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Scarborough Cliff Railways, South Bay
South Cliff, Scarborough, East Riding of Yorkshire, UK
associated engineer
William Lucas
date  6th July 1875, 1st August 1881, 5th August 1929
era  Victorian  |  category  Railway  |  reference  TA043876
ICE reference number  HEW 2018, 2019
Scarborough is the home of Britain's first cliff railway, which is still going strong today. You can take a ride if you visit Scarborough between May and October. The town's location well above the sea makes it deal for funicular railways that can transport people to and from the shore. There were once five of them, though only three remain, one of which isn't operational.
Scarborough was a famous spa town from the 17th century onwards. It later became popular for sea bathing and is still a popular holiday destination. Its two main bays are divided by a promontory, which is the site of Scarborough Castle. Both bays have had cliff railways but the surviving ones are all in South Bay.
The first cliff railway (South Cliff Lift) was built to connect the spa on South Sands with South Cliff Esplanade. It was designed by William Lucas and opened on 6th July 1875, with twin standard gauge (1.435m wide) tracks 86.6m long set at a 1 in 1.75 gradient. Originally there was a single steel rope between the two cars, with an automatic brake that operated if the rope went slack.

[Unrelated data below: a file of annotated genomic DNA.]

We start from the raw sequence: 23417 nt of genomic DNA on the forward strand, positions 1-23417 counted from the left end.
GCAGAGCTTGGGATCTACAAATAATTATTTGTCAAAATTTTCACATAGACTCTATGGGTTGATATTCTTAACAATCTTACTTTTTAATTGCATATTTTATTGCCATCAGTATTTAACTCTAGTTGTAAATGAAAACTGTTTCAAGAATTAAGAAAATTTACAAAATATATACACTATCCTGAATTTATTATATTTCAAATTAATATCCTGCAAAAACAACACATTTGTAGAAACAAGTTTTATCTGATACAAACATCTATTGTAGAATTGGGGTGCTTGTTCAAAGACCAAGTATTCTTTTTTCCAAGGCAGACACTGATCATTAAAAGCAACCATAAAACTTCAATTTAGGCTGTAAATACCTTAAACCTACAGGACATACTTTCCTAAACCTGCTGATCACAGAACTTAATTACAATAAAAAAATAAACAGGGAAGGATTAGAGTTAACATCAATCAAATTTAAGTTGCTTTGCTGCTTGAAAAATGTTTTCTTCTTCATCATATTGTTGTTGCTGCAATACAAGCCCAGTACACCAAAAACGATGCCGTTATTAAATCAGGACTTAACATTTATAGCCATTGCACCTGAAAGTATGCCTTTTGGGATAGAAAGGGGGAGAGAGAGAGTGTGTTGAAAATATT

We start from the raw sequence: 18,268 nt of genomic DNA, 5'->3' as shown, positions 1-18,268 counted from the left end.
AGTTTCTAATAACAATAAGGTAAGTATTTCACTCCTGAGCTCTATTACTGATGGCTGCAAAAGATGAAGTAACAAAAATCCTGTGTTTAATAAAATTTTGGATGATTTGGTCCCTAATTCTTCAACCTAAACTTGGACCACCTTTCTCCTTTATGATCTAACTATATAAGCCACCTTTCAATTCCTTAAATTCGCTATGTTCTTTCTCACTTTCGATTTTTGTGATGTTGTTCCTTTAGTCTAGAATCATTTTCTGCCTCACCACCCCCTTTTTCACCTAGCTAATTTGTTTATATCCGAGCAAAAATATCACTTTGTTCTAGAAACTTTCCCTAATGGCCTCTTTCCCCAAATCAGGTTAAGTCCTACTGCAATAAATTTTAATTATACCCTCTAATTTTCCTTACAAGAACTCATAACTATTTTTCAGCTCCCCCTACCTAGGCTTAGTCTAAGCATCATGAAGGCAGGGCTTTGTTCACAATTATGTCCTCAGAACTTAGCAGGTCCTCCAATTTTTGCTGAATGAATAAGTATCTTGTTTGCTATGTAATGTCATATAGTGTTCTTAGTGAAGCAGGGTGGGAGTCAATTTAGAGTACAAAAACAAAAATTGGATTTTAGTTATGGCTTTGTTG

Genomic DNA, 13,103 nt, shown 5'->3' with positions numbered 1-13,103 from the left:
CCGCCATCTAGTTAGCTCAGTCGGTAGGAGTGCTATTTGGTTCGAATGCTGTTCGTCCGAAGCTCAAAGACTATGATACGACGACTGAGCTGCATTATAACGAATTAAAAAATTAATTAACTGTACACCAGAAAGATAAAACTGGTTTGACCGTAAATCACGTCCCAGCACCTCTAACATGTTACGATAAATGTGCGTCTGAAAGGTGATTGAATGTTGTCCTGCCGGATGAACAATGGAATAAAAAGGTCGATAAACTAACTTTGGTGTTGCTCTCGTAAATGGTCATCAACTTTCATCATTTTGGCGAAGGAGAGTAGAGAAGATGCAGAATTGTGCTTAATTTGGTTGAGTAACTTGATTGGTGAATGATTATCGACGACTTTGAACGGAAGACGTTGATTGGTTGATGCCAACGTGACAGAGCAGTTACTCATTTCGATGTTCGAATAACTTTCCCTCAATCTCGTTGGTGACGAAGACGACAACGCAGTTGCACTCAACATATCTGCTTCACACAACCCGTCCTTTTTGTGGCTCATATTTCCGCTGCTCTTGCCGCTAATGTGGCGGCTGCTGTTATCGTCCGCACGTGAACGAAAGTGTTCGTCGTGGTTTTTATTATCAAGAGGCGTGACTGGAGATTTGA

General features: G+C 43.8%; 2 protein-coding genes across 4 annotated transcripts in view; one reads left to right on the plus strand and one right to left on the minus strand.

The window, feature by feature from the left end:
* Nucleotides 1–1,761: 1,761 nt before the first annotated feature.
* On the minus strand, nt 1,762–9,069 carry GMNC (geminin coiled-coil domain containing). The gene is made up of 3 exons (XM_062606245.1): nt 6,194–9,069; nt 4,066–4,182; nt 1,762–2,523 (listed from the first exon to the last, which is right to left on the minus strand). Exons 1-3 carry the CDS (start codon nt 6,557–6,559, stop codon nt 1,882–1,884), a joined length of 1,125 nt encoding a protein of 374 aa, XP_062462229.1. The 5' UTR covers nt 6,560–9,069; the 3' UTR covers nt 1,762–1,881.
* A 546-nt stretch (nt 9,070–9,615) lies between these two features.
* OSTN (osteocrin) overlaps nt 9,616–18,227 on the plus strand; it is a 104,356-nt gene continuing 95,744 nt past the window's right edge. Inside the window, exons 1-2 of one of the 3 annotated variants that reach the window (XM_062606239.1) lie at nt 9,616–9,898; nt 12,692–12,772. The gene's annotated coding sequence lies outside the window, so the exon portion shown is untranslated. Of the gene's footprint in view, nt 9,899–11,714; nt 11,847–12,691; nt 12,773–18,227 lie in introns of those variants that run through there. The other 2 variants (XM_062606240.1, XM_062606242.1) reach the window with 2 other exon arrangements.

The funicular was powered hydraulically by seawater. Water was fed into tanks beneath the upper car, which would then descend, causing the linked lower car to rise. At the bottom, the tanks emptied and the water was pumped through a pipe between the tracks up to the top to be reused. Initially, the water was moved by gas engines, and from 1879 by steam pumps.
Between 1935 and 1947, South Cliff Lift was converted to electric-powered winding and in 1997 it was refurbished to operate automatically. It is now owned by Scarborough Borough Council.
Another cliff railway (Central Tramway) was built between Foreshore Road and St Nicholas Gardens by the Central Tramway Company Scarborough Ltd, who still owns it. This one opened on 1st August 1881. Its winding gear was powered by steam and the driver had no direct view of the cars as the equipment was sited some 18m below the top station, presumably for safety.
The parallel standard gauge railway tracks are 77.7m long over a slope of 1 in 2. The steam-powered funicular was converted to electric drive between 1910 and 1920, drawing direct current from the town's tramway system. It used alternating current after 1931, when trams were abandoned. The motor was relocated under the top station and the driver has full view of the cars, which were replaced in 1932. Safety brakes are located on a rail in the centre of each track.
The Central Tramway was so popular, especially with guests at Scarborough's Grand Hotel, that an extra funicular (St Nicholas Cliff Lift) was built nearby, opening on 5th August 1929 and costing £6,000. All the control equipment and ticket office were located at the top of the slope — there was no lower station and passengers stepped from the carriage onto the pavement.
This cliff railway’s twin tracks are 31m long and 2.286m wide set on a steep gradient of 1 in 1.333. Its two cars were driven by electricity. It was sold to Scarborough Corporation in 1945. Scarborough Borough Council closed St Nicholas Lift in 2006 as it was operating at a loss. To reinstate it now would cost around £650,000 — even demolishing the existing structures would cost some £150,000. A decision about its future is pending.
Main contractor and gas engine supply(1875): Crossley Brothers, Manchester
Main contractor (1929): Medway Safety Lift Company Ltd, Dartford
Carriages (1875): Metropolitan Carriage Company, Birmingham
Research: ECPK
reference sources   CEH North

Scarborough Cliff Railways, South Bay